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Why Eating Rice Is The No. 1 Cultural Appropriation Guilt Trip


If you are, like me, a Right Thinking Person, you recognize that everything is political. (I’m also on the Right Side of History, but only as compared to the Left Side of History.) This means that every action, thought, impulse, hankering, whim, or tendency has ramifications distributed somewhere along the oppressor/victim axis, and no matter what you do—or don’t—someone, somewhere, is going to be offended.

Despite how cognizant I am of my white, cis, Judeo-Christian, Anglo-American male privilege (as if the left would ever let me forget), and how vigilantly I try to check all that murderous privilege, I was making some rice the other evening when I realized I was thoughtlessly going about the task without analyzing the political ramifications of my dinner.

Not Locally Sourced Rice

Who was being exploited in bringing this food to my table? How far was this rice transported to get here? There are no rice paddies in Colorado that I know of, so certainly I must have broken some “slow food” directives. And if I have a second helping, is someone going to starve to death somewhere else?

After careful consideration, I realized that by making a pot of rice, I was appropriating someone’s culture. But whose? At first blush, you’d probably choose Asians. But which Asians? There are so many. It was time for a little research (which is the only kind of research I do—and I’m darned good at it, I’ll have you know).

I was stunned to discover that by making rice I was appropriating from almost every culture on the planet and throughout much of history. There is, for example, Persian Jeweled Rice, which I am eager to appropriate once I can find the unobtanium ingredient: barberries. There’s arroz rojo (Mexican red rice), rice pilaf (stolen from the hapless Pilaffians during typical brutal colonial aggression), black rice (a superfood), Spanish rice, sushi rice, and Basmati from India, Nepal, and Pakistan.

Armenians have a rice dish with noodles and chicken broth, while the Haitians have a version all their own with red beans. East African Swahili Shrimp Pilau (recipe available at Jambo Imports in Santa Fe, New Mexico) is a rice dish with cumin, cardamom, cinnamon, and cloves. Alternatively, if you cook some rice with onions, garlic, cilantro, and lemon juice, you’ve got a favorite Brazilian side dish.

Although it is believed that aboriginal North Americans cultivated a form of wild rice, it was not among the strains commercially farmed in North America. Therefore, it is possible that rice is the only thing that we aren’t guilty of stealing from Native Americans (whew!), and the only culture I’m not ripping off by cooking the stuff.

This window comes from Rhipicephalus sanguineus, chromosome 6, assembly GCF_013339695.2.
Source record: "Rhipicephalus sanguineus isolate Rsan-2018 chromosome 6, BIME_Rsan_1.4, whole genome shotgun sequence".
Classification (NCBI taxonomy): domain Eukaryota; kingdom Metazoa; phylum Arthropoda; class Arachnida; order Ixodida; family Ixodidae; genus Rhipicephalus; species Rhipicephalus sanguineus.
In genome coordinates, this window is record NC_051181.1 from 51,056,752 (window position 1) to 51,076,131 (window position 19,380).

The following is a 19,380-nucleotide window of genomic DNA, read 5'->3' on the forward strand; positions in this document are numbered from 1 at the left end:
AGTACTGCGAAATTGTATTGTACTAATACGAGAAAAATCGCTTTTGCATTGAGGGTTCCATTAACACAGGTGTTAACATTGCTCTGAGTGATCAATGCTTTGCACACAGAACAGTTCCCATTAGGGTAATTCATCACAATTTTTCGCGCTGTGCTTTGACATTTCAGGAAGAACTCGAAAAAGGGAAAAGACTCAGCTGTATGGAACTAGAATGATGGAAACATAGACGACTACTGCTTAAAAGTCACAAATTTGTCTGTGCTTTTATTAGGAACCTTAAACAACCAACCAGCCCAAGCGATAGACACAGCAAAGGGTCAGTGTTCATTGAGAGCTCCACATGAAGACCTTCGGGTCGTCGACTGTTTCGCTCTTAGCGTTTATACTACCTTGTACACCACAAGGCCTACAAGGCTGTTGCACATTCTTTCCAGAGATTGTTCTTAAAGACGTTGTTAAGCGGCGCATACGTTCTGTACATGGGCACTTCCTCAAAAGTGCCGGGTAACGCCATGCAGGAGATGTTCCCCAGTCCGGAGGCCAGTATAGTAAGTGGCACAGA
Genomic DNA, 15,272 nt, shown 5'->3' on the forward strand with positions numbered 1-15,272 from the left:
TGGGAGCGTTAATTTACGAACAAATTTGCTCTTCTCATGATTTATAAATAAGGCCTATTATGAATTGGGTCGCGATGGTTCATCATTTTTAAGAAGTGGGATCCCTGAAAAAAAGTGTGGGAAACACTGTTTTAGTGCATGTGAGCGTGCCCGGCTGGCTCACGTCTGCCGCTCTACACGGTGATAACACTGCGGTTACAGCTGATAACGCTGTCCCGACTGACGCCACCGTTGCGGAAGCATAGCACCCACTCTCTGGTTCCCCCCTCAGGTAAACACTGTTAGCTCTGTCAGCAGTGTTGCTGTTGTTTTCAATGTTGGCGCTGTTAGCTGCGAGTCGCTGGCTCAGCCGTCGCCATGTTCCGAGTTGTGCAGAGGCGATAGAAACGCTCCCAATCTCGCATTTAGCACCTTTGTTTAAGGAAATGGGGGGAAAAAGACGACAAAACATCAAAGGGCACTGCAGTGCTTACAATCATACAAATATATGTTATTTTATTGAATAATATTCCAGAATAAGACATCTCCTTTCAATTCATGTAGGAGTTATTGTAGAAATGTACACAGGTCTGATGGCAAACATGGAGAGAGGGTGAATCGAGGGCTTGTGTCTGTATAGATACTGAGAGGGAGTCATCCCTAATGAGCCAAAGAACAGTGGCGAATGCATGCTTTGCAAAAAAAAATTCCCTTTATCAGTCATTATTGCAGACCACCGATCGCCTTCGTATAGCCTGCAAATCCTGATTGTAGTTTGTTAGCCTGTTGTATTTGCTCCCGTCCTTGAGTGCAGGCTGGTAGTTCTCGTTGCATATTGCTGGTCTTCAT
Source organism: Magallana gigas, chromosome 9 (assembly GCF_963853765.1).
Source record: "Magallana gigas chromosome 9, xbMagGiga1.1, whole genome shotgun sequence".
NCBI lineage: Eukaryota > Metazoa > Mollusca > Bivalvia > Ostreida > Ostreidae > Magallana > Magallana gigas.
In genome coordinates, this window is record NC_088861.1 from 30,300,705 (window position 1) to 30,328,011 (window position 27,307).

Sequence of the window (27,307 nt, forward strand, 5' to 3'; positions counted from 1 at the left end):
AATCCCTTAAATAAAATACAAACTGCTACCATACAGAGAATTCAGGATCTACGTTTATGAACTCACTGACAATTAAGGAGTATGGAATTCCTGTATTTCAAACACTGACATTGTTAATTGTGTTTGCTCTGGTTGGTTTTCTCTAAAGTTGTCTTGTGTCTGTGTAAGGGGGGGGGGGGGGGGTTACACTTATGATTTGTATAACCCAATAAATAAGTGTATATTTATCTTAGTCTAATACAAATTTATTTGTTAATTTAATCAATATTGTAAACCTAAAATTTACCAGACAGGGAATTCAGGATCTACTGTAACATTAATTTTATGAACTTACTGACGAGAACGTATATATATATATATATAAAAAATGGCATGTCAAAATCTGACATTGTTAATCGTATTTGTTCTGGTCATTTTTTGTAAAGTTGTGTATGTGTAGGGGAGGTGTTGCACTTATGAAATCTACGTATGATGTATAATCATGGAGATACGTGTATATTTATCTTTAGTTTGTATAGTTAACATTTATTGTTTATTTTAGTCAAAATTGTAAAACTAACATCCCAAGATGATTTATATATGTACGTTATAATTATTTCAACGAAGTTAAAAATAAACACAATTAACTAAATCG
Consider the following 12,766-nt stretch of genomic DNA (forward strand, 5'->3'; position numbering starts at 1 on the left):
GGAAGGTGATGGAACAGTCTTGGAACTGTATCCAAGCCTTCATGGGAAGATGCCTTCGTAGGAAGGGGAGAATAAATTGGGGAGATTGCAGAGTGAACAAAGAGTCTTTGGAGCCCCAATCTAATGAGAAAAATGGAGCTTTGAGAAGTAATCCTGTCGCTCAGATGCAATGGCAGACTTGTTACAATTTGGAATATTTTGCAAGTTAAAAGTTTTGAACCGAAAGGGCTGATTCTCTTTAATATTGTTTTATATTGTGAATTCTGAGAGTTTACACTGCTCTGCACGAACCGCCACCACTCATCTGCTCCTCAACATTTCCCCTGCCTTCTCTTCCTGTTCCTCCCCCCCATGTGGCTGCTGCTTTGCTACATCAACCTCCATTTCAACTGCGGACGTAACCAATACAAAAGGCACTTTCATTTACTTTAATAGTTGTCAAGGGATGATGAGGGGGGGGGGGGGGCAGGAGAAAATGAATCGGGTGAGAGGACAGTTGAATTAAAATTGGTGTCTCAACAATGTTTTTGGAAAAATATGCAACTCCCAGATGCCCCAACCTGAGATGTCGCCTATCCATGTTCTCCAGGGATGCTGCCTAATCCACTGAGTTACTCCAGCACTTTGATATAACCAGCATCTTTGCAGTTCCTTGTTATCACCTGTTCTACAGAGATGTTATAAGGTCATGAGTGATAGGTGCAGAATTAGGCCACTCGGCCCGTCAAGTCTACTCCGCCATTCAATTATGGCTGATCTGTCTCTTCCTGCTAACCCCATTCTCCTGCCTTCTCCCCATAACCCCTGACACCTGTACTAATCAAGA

Here’s a fact I found in my research that will blow the circuits of the social justice warrior mind: Rice was introduced to North America from Africa, and slaves from the Senegambia region of West Africa brought high prices at auction due to their prior knowledge of rice cultivation. Southern plantation owners made a fortune in rice production until the Civil War made them start paying for labor. Keep that in mind, sneering hipsters, when you’re proudly showing off your enlightened, woke, vegan, slow food, farm-to-table, multicultural credentials.

Eating Rice Is an Act of Violence

Despite rice’s bloody history, people in Western cultures persist in using it in all sorts of foodie preparations, particularly in vegetarian and vegan diets, without a trace of remorse. Perhaps it’s due to ignorance. Certainly no self-respecting SJW would knowingly use a product inextricably linked to racism, oppression, and brutal murder.

Nevertheless, we Westerners, using our vaunted free market creativity and privileged obliviousness to other cultures, have managed to appropriate cultural artifacts from all over, creating white-ified versions of almost everything. Jazz music, for example. Think Louis Armstrong morphing into Kenny G. Or Italian cuisine (SpaghettiOs). Regarding rice, we have developed complex and original recipes using the ubiquitous staple grain, imbuing it with ponderous cultural significance and exciting, bold new flava’. In other words, we’ve made it our own. Consider a few examples.

White Liberal Rice is served clammy and riddled with guilt; Trans Rice is actually corn, but it identifies as rice (don’t say anything); Steamed Pouting Rice has become wildly yet morosely popular since President Trump’s inauguration; and Social Justice Rice comes out exactly the same, every time, in equal portions for everyone, no matter how you cook it.

There’s Helsinki Rice––a dour, stuffy varietal where 65 percent of your serving is confiscated and given to others; Havana Rice, which is an empty bowl the same size as everyone else’s empty bowl; Rice Merkel, in which you continually add other ingredients until there’s no rice remaining; Border Rice, prepared by violently separating the grains as soon as they are on your property and cooking them in different pots. The two batches can never be served together and must be sent to random destinations without accurate record-keeping.

Triggered Rice cooks itself at the mere mention of making dinner; Snowflake Rice is a sensitive little grain that must be very carefully cooked using as little heat as possible. Even if you manage to cook it successfully, you can’t eat it, because that wouldn’t be fair. Condoleezza Rice is accused of being an “Uncle Ben” traitor to the rice race. Lastly there’s Rice Dolezal, an imitation brown rice whose color washes off with a good rinsing.

As it happened, we were making Lamb Rogan Josh, so I must plead (and feel) guilty of robbing the entire Indian subcontinent of its treasured culture, although I imagine—my dinner notwithstanding—they’re still making it over there, so who exactly got robbed?